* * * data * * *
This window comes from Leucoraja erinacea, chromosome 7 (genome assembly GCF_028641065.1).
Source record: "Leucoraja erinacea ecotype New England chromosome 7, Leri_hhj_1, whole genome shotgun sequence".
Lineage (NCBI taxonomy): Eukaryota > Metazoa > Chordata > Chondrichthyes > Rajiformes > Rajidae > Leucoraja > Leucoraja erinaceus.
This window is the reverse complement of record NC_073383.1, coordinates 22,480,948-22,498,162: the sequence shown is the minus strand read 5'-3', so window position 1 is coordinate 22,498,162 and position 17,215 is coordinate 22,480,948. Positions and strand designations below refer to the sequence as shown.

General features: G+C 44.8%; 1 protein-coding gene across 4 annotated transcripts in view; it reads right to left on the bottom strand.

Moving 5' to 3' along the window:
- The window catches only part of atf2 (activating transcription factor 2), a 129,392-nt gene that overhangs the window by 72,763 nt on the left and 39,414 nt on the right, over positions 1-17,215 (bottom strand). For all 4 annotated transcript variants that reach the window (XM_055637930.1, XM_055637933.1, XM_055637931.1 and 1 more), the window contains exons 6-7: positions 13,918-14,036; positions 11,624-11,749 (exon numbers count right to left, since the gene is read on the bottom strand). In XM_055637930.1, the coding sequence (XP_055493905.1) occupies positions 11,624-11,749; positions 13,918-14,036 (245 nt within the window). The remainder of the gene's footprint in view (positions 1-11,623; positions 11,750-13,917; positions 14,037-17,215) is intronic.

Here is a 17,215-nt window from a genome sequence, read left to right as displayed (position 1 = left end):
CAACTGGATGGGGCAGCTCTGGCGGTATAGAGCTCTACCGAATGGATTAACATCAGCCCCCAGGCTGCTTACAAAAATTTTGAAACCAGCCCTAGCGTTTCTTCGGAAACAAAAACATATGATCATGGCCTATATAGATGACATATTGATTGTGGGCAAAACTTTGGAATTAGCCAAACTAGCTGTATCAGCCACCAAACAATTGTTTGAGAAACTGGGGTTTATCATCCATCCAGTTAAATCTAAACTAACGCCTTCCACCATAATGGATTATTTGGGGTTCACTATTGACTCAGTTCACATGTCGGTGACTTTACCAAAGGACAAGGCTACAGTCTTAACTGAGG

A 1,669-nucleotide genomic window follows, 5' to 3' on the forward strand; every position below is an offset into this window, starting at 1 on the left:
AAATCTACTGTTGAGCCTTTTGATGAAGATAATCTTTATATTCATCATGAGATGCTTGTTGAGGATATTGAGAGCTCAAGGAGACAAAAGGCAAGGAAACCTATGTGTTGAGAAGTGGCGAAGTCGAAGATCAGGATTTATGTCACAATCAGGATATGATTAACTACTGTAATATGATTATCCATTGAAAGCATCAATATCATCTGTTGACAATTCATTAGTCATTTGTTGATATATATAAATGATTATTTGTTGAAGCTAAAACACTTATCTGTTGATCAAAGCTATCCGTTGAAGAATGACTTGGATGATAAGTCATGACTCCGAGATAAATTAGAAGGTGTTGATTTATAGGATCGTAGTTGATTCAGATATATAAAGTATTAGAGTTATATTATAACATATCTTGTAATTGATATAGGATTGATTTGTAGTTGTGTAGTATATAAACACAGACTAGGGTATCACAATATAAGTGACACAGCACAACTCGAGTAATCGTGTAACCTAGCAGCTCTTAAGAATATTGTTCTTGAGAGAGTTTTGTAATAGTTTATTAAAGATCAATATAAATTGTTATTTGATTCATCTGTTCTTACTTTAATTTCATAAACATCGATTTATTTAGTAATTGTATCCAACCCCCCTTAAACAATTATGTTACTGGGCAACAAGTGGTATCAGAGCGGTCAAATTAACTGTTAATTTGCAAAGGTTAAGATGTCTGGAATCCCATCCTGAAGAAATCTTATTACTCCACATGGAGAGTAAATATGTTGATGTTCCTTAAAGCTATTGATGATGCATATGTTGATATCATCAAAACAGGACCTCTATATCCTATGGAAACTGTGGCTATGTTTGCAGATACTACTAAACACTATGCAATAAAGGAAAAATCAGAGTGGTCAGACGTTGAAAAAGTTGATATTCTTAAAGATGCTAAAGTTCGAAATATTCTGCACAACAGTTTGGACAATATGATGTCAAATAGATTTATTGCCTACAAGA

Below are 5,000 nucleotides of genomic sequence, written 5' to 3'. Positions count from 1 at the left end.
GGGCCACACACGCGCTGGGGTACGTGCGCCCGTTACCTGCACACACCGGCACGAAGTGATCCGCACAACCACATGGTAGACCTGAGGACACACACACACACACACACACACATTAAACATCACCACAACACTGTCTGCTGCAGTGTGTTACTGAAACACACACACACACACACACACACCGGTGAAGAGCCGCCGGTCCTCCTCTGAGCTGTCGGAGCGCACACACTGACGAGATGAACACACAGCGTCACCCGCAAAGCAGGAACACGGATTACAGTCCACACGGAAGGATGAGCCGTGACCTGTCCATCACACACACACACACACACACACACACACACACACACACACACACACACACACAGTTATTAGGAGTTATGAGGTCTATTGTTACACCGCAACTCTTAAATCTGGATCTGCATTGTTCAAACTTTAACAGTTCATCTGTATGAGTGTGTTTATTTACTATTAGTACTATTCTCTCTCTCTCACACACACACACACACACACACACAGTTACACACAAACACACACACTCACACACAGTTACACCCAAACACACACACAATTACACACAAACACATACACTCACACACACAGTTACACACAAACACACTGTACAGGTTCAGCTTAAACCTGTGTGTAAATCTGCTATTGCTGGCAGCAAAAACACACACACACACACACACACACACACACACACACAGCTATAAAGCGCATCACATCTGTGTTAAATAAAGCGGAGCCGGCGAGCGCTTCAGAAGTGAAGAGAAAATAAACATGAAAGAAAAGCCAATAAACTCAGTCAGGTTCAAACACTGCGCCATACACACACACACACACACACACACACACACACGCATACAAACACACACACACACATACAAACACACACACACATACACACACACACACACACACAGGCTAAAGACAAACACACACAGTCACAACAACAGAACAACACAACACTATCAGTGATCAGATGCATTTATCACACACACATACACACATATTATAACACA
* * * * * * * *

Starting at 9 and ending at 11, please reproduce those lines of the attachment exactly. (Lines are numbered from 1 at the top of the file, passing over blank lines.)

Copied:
CAACTGGATGGGGCAGCTCTGGCGGTATAGAGCTCTACCGAATGGATTAACATCAGCCCCCAGGCTGCTTACAAAAATTTTGAAACCAGCCCTAGCGTTTCTTCGGAAACAAAAACATATGATCATGGCCTATATAGATGACATATTGATTGTGGGCAAAACTTTGGAATTAGCCAAACTAGCTGTATCAGCCACCAAACAATTGTTTGAGAAACTGGGGTTTATCATCCATCCAGTTAAATCTAAACTAACGCCTTCCACCATAATGGATTATTTGGGGTTCACTATTGACTCAGTTCACATGTCGGTGACTTTACCAAAGGACAAGGCTACAGTCTTAACTGAGG

A 1,669-nucleotide genomic window follows, 5' to 3' on the forward strand; every position below is an offset into this window, starting at 1 on the left:
AAATCTACTGTTGAGCCTTTTGATGAAGATAATCTTTATATTCATCATGAGATGCTTGTTGAGGATATTGAGAGCTCAAGGAGACAAAAGGCAAGGAAACCTATGTGTTGAGAAGTGGCGAAGTCGAAGATCAGGATTTATGTCACAATCAGGATATGATTAACTACTGTAATATGATTATCCATTGAAAGCATCAATATCATCTGTTGACAATTCATTAGTCATTTGTTGATATATATAAATGATTATTTGTTGAAGCTAAAACACTTATCTGTTGATCAAAGCTATCCGTTGAAGAATGACTTGGATGATAAGTCATGACTCCGAGATAAATTAGAAGGTGTTGATTTATAGGATCGTAGTTGATTCAGATATATAAAGTATTAGAGTTATATTATAACATATCTTGTAATTGATATAGGATTGATTTGTAGTTGTGTAGTATATAAACACAGACTAGGGTATCACAATATAAGTGACACAGCACAACTCGAGTAATCGTGTAACCTAGCAGCTCTTAAGAATATTGTTCTTGAGAGAGTTTTGTAATAGTTTATTAAAGATCAATATAAATTGTTATTTGATTCATCTGTTCTTACTTTAATTTCATAAACATCGATTTATTTAGTAATTGTATCCAACCCCCCTTAAACAATTATGTTACTGGGCAACAAGTGGTATCAGAGCGGTCAAATTAACTGTTAATTTGCAAAGGTTAAGATGTCTGGAATCCCATCCTGAAGAAATCTTATTACTCCACATGGAGAGTAAATATGTTGATGTTCCTTAAAGCTATTGATGATGCATATGTTGATATCATCAAAACAGGACCTCTATATCCTATGGAAACTGTGGCTATGTTTGCAGATACTACTAAACACTATGCAATAAAGGAAAAATCAGAGTGGTCAGACGTTGAAAAAGTTGATATTCTTAAAGATGCTAAAGTTCGAAATATTCTGCACAACAGTTTGGACAATATGATGTCAAATAGATTTATTGCCTACAAGA